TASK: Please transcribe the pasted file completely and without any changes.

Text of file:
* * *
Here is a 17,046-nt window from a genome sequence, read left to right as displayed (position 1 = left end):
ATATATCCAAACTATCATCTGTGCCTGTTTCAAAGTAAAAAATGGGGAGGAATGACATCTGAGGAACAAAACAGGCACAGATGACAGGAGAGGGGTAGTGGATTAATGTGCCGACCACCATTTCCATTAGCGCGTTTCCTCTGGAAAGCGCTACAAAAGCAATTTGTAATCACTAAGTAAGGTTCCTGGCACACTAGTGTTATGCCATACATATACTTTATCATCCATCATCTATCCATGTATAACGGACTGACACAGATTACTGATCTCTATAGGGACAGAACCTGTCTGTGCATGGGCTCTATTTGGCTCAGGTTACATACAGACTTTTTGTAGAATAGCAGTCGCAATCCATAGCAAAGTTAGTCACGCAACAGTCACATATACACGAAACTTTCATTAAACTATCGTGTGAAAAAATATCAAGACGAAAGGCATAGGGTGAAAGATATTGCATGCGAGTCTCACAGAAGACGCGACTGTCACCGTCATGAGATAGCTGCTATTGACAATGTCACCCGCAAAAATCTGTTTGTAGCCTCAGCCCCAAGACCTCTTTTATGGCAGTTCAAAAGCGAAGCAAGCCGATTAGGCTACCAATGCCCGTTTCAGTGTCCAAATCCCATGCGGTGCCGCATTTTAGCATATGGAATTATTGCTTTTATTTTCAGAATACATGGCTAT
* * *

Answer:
Here is a 17,046-nt window from a genome sequence, read left to right as displayed (position 1 = left end):
ATATATCCAAACTATCATCTGTGCCTGTTTCAAAGTAAAAAATGGGGAGGAATGACATCTGAGGAACAAAACAGGCACAGATGACAGGAGAGGGGTAGTGGATTAATGTGCCGACCACCATTTCCATTAGCGCGTTTCCTCTGGAAAGCGCTACAAAAGCAATTTGTAATCACTAAGTAAGGTTCCTGGCACACTAGTGTTATGCCATACATATACTTTATCATCCATCATCTATCCATGTATAACGGACTGACACAGATTACTGATCTCTATAGGGACAGAACCTGTCTGTGCATGGGCTCTATTTGGCTCAGGTTACATACAGACTTTTTGTAGAATAGCAGTCGCAATCCATAGCAAAGTTAGTCACGCAACAGTCACATATACACGAAACTTTCATTAAACTATCGTGTGAAAAAATATCAAGACGAAAGGCATAGGGTGAAAGATATTGCATGCGAGTCTCACAGAAGACGCGACTGTCACCGTCATGAGATAGCTGCTATTGACAATGTCACCCGCAAAAATCTGTTTGTAGCCTCAGCCCCAAGACCTCTTTTATGGCAGTTCAAAAGCGAAGCAAGCCGATTAGGCTACCAATGCCCGTTTCAGTGTCCAAATCCCATGCGGTGCCGCATTTTAGCATATGGAATTATTGCTTTTATTTTCAGAATACATGGCTAT